Since his beginnings in Steve Vai’s band, Devin Townsend has always worn many stylistic hats.
He has straddled the worlds of atmospheric metal and, as Strapping Young Lad, extreme heavy metal, not to mention his Ziltoid and Z2 puppet-based concept metal operas. Nevertheless, he managed to catch many off-guard with his blues/country fusion project, Casualties Of Cool. Originally released in 2014 after a successful crowdfunding campaign, the album is presented here with a brand new DVD.
Recorded at London’s Union Chapel, the concert was filmed during a brief club tour in support of the album’s release. Among Townsend’s backing band are his main collaborator Ché Aimee Dorval and legendary drummer Morgan Ågren, both of whom wrote the record with him. In metal circles Ågren is known for his tech-metal-jazz collaboration with Meshuggah guitarist Fredrik Thordendal; in these parts he’s known for drumming with Zappa and Kaipa.
A scintillating show. He should wear this hat more often.
The set opens with the woozy, reverb-drenched shuffle of Daddy. It’s eerily familiar. Johnny Cash allusions aside, Townsend stated that he wanted this record to sound “like an AM radio playing in the background”, but it never descends into lo-fi folk. The cavernous reverb and gentle drums give it a somewhat abstract vibe, comparable to the quieter tracks on his Ocean Machine album.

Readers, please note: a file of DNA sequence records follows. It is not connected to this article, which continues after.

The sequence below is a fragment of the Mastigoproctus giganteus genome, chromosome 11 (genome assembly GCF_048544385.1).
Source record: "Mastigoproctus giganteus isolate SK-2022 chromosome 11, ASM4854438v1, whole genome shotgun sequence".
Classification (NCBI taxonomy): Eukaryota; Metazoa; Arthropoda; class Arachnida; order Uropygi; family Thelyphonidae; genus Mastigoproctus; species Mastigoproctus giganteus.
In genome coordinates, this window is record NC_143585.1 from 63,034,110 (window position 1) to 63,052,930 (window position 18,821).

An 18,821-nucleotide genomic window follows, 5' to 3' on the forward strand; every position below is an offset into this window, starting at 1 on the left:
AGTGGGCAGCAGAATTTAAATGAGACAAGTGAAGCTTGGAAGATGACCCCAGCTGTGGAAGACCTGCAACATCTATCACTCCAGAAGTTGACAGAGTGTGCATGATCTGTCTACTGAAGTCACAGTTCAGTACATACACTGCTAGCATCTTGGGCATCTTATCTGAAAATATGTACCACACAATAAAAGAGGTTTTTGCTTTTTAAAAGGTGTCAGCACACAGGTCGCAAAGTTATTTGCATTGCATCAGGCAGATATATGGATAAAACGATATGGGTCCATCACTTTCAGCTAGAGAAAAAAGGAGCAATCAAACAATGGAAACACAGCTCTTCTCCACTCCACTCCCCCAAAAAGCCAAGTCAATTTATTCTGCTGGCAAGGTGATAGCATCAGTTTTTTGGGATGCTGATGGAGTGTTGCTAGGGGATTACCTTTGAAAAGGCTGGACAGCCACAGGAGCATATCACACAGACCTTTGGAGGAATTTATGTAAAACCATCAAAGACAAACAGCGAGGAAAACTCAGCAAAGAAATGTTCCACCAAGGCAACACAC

Flight comes across rather more upbeat, with Dorval and Townsend briefly raising their voices. In the context of such a restrained set, even small dynamic shifts are noticeable. Ether builds from muted beginnings to a sweeping climax, driven by Dorval’s powerful and haunting vocal. It takes a moment to recognise that the spine-tingling sound on the outro is not in fact a rain sample, but Ågren building up random rhythmic chatter using his sticks on the drum shells.
After Forgive Me, there’s an enjoyable, somewhat self-indulgent jam, giving the other musicians a chance to cut loose while Ågren even gives a hint of a drum solo. All the while, Townsend proves himself a highly capable blues lead player. Contrast this with Deathscope, where a screaming solo replaces the slow fade and ambience found on the album track. You half expect him to end it by telling the crowd that their kids are gonna love it, Back To The Future-style.
The Bridge may lack the 50-strong choir of the studio version, but as it rises to a mighty crescendo atop Dorval and Townsend’s harmonies, the song’s a stirring close to a scintillating show. He should wear this hat more often.